Subject: Letter to the Editor
Date: Tue, 22 May 2001 10:43:22 -0400
From: Robert Jantzen

Nearly 50 years ago PAW published what it proudly announced as its longest and best feature article to date describing the history of the Princeton University math department through the mid-fifties. In the mid-eighties one of the figures in that article, Albert Tucker, department head at the time of the original article and Ph.D. advisor of Nobel laureate John Nash *50, was moved to preserve the history of an important and exciting decade for Princeton mathematics, the thirties, during much of which the newly established Institute for Advanced Study shared quarters with the math department in the old Fine Hall, now Jones Hall. With William Aspray and Frederik Nebecker and important help from Charles Gillispie, an oral history project was completed interviewing many of the participants from that period who were still alive then.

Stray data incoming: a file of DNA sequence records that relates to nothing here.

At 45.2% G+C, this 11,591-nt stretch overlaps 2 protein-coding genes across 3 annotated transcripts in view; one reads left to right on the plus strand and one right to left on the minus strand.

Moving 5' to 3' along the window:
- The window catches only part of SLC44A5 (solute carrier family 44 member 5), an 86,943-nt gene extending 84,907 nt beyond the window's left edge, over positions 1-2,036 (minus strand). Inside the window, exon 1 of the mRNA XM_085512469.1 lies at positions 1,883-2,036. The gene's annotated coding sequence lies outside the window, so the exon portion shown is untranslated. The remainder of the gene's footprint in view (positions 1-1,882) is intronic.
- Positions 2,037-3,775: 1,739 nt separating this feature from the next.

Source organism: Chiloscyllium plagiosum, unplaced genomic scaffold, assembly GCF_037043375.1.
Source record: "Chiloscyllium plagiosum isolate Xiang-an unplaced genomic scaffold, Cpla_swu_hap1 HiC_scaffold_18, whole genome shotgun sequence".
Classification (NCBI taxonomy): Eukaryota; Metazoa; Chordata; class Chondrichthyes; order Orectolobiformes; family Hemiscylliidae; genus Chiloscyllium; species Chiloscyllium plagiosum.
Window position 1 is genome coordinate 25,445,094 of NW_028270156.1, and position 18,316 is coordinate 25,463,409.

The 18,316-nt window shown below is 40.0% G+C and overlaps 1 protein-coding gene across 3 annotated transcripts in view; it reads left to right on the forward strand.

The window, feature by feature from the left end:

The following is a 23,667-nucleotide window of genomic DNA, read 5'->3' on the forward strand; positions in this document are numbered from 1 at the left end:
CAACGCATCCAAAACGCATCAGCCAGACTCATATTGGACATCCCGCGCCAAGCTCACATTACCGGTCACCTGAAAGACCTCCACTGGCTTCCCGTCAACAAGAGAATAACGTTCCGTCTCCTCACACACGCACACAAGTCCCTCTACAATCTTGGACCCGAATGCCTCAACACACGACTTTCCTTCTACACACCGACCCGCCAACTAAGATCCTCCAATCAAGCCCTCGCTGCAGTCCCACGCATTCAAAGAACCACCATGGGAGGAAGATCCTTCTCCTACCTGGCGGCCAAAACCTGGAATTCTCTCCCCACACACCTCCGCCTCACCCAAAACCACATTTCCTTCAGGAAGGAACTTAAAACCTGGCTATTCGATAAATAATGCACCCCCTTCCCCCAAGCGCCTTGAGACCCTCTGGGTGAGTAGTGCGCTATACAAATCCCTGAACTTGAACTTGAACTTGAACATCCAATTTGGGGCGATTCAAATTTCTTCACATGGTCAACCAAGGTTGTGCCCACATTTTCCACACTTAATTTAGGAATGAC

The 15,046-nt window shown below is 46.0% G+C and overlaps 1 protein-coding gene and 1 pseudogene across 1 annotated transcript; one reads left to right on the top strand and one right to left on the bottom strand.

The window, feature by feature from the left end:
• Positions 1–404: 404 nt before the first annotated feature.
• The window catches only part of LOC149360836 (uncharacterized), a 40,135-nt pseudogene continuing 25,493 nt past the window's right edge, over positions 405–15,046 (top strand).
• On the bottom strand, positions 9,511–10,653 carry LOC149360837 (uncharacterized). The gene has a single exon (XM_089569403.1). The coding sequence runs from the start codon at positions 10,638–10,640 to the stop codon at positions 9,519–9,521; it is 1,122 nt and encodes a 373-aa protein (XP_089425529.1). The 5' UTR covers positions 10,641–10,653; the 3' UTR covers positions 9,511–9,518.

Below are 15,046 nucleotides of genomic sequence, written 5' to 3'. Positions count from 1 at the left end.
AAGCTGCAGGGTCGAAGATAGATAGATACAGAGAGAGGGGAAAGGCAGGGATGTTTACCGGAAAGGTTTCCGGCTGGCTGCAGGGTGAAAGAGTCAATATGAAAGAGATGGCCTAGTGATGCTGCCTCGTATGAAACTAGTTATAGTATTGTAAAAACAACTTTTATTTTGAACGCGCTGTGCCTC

This past year both the oral history project and documents describing the background of the story and some later followup materials (including that PAW article) were put on-line as part of the Seeley G. Mudd Manuscript Library [ ], where they may be enjoyed by anyone with some interest in the history of science. However, the decades of the forties and fifties have few supporting documents to fill in the picture afterwards. Knowledge of such documents that can be referred to at the site or put on-line to preserve Princeton's unique history in this area before it is lost are invited from anyone who has some connection to it.

Robert Jantzen, '74
radnor, pa 19087